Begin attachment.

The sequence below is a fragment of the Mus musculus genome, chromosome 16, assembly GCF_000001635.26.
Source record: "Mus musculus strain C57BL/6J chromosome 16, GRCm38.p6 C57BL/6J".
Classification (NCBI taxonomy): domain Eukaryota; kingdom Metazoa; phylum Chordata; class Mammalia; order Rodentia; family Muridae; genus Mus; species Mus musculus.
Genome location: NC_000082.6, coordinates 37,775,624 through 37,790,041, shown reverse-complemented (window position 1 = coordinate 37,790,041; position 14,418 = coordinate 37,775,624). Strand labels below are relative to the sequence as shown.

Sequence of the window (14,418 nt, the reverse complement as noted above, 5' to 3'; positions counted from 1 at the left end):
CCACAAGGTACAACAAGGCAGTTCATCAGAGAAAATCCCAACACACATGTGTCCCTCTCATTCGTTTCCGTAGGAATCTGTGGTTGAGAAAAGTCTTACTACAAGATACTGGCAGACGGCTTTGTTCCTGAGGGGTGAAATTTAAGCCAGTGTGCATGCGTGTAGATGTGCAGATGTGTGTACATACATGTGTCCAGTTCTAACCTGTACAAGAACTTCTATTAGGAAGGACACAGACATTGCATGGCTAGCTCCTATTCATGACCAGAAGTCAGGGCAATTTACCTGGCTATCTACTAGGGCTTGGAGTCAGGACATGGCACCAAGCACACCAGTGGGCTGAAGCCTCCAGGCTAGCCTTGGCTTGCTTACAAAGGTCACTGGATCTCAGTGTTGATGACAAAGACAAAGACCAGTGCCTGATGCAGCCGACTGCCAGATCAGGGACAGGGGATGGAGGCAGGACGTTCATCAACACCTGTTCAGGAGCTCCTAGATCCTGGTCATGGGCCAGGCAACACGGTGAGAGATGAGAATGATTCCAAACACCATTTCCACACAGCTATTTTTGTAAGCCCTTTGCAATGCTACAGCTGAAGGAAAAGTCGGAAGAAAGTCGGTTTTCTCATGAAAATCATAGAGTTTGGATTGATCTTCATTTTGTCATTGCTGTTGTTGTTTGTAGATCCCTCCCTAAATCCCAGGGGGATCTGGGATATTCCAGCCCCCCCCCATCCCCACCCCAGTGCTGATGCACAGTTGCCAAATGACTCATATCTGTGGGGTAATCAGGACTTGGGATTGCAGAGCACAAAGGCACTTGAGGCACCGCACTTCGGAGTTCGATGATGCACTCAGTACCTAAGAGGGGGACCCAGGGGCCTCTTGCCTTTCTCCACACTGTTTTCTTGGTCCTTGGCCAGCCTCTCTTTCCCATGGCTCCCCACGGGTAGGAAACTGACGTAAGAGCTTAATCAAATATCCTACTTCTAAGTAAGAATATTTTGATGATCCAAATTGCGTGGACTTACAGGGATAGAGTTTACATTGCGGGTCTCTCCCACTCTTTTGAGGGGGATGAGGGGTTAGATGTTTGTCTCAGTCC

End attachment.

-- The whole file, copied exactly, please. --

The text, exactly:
The sequence below is a fragment of the Mus musculus genome, chromosome 16, assembly GCF_000001635.26.
Source record: "Mus musculus strain C57BL/6J chromosome 16, GRCm38.p6 C57BL/6J".
Classification (NCBI taxonomy): domain Eukaryota; kingdom Metazoa; phylum Chordata; class Mammalia; order Rodentia; family Muridae; genus Mus; species Mus musculus.
Genome location: NC_000082.6, coordinates 37,775,624 through 37,790,041, shown reverse-complemented (window position 1 = coordinate 37,790,041; position 14,418 = coordinate 37,775,624). Strand labels below are relative to the sequence as shown.

Sequence of the window (14,418 nt, the reverse complement as noted above, 5' to 3'; positions counted from 1 at the left end):
CCACAAGGTACAACAAGGCAGTTCATCAGAGAAAATCCCAACACACATGTGTCCCTCTCATTCGTTTCCGTAGGAATCTGTGGTTGAGAAAAGTCTTACTACAAGATACTGGCAGACGGCTTTGTTCCTGAGGGGTGAAATTTAAGCCAGTGTGCATGCGTGTAGATGTGCAGATGTGTGTACATACATGTGTCCAGTTCTAACCTGTACAAGAACTTCTATTAGGAAGGACACAGACATTGCATGGCTAGCTCCTATTCATGACCAGAAGTCAGGGCAATTTACCTGGCTATCTACTAGGGCTTGGAGTCAGGACATGGCACCAAGCACACCAGTGGGCTGAAGCCTCCAGGCTAGCCTTGGCTTGCTTACAAAGGTCACTGGATCTCAGTGTTGATGACAAAGACAAAGACCAGTGCCTGATGCAGCCGACTGCCAGATCAGGGACAGGGGATGGAGGCAGGACGTTCATCAACACCTGTTCAGGAGCTCCTAGATCCTGGTCATGGGCCAGGCAACACGGTGAGAGATGAGAATGATTCCAAACACCATTTCCACACAGCTATTTTTGTAAGCCCTTTGCAATGCTACAGCTGAAGGAAAAGTCGGAAGAAAGTCGGTTTTCTCATGAAAATCATAGAGTTTGGATTGATCTTCATTTTGTCATTGCTGTTGTTGTTTGTAGATCCCTCCCTAAATCCCAGGGGGATCTGGGATATTCCAGCCCCCCCCCATCCCCACCCCAGTGCTGATGCACAGTTGCCAAATGACTCATATCTGTGGGGTAATCAGGACTTGGGATTGCAGAGCACAAAGGCACTTGAGGCACCGCACTTCGGAGTTCGATGATGCACTCAGTACCTAAGAGGGGGACCCAGGGGCCTCTTGCCTTTCTCCACACTGTTTTCTTGGTCCTTGGCCAGCCTCTCTTTCCCATGGCTCCCCACGGGTAGGAAACTGACGTAAGAGCTTAATCAAATATCCTACTTCTAAGTAAGAATATTTTGATGATCCAAATTGCGTGGACTTACAGGGATAGAGTTTACATTGCGGGTCTCTCCCACTCTTTTGAGGGGGATGAGGGGTTAGATGTTTGTCTCAGTCC